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How to Prepare a Deposition: A Guide for Divorce Attorneys and Clients

Categorized as Divorce, Divorce Litigation

Depositions are an important discovery tool used by divorce attorneys to prepare for trial. While depositions are important for your case, they can be very intimidating, especially when the client has a lot at stake and is not familiar with the deposition process. Depositions are authorized under Illinois Supreme Court Rules 202 and 206. There are two types of depositions, discovery and evidentiary and the type of deposition must be stated in the Notice of Deposition.  In this article, we discuss how to prepare for a deposition, including preparing yourself and the client for successful outcomes.

How to Prepare for a Discovery Deposition

The majority of depositions will be discovery depositions. This means that the party taking the deposition can ask questions that are likely to lead to discoverable information. The goal of the party taking a deposition is usually to get the deponent speaking and sharing information. The goal of the deponent and their attorney should be to limit the answers in a deposition to only answer the questions asked and not to volunteer information. This can be tricky when you have a nervous client and an experienced attorney on the other side.

Most attorneys will start a deposition off by giving an admonishment.  It is typically around 10 short explanations and a few questions of what a deposition is and what is expected during the deposition. This admonishment serves two purposes:

  1. To protect the deposition from possible objections later on, and
  2. To allow the attorney taking the deposition to establish a rapport with the deponent. The attorney taking the deposition wants to establish a rapport with the deponent so that the deponent will let their guard down and provide information that would normally not be provided.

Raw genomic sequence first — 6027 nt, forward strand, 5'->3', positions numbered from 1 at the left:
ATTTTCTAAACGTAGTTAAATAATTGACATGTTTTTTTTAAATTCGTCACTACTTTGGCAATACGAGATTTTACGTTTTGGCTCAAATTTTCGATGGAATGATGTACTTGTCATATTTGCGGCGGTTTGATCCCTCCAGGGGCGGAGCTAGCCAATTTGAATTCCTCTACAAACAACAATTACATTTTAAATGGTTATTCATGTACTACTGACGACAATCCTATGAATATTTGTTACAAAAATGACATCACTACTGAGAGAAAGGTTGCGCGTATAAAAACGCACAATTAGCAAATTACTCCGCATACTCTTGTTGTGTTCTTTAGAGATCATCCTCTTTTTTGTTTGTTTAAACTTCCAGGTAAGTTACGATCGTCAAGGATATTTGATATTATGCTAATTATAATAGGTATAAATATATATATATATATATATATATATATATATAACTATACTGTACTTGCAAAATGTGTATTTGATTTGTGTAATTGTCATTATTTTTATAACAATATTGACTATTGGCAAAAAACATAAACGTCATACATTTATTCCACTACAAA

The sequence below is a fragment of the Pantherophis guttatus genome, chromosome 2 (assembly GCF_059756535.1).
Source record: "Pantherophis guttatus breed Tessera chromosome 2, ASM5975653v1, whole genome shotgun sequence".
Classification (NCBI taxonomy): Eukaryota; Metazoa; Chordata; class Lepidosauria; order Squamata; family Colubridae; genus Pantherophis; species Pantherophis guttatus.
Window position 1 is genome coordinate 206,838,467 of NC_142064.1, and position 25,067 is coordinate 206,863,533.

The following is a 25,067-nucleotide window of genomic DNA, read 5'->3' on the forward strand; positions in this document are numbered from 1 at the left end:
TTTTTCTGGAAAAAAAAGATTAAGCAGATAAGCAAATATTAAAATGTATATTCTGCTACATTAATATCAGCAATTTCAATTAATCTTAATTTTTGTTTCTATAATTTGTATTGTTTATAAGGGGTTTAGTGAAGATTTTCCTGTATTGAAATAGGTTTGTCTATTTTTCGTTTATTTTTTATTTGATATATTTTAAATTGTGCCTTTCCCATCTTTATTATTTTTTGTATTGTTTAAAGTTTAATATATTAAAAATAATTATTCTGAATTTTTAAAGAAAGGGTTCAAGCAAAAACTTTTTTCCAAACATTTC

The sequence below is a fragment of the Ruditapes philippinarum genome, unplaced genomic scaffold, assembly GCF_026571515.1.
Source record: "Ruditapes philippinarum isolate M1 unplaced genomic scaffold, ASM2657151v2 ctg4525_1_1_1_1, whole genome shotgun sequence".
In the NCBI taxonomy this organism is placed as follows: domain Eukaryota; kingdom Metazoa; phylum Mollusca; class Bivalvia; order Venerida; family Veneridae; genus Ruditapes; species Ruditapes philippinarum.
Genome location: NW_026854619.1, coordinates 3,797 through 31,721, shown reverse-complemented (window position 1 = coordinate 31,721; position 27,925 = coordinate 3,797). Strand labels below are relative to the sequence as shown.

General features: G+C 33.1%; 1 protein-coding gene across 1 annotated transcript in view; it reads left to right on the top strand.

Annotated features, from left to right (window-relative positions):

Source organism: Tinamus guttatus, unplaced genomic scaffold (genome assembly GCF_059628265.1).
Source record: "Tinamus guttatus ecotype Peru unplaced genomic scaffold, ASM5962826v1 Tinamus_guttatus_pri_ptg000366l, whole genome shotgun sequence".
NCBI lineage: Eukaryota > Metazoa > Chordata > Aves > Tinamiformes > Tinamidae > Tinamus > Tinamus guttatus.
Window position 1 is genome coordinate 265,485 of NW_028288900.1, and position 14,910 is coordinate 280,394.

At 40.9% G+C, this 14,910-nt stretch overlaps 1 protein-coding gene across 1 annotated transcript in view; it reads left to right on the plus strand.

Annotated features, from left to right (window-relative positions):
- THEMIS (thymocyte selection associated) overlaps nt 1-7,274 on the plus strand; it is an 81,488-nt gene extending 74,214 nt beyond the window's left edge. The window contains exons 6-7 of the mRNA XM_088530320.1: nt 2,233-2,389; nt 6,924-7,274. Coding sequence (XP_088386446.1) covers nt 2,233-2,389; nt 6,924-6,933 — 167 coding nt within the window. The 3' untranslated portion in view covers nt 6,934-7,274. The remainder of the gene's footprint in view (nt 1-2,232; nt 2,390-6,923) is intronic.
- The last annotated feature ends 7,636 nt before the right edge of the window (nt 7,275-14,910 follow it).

That is one reason it is important to prepare the client for the deposition. Another reason is that while depositions are not submitted to the Court, they can be used to impeach or discredit the witness during a trial. A little change in testimony between the deposition and in court testimony can be enough to throw off a client who is already nervous and make the client look less credible to the Court. Client’s need to understand the importance of a deposition and be adequately prepared.

As the attorney, before you can prepare your client, you need to prepare yourself.  Hopefully by the time the deposition is set, you have been involved in the case for a while and are familiar with the issues.  Before preparing your client, it is important to review the pleadings and know what issues are still outstanding. Many times, other discovery such as requests for production and interrogatories have been completed by the time the deposition arrives. The attorney should be familiar with the client’s documents and the answers to the interrogatories as they will likely be used in the deposition.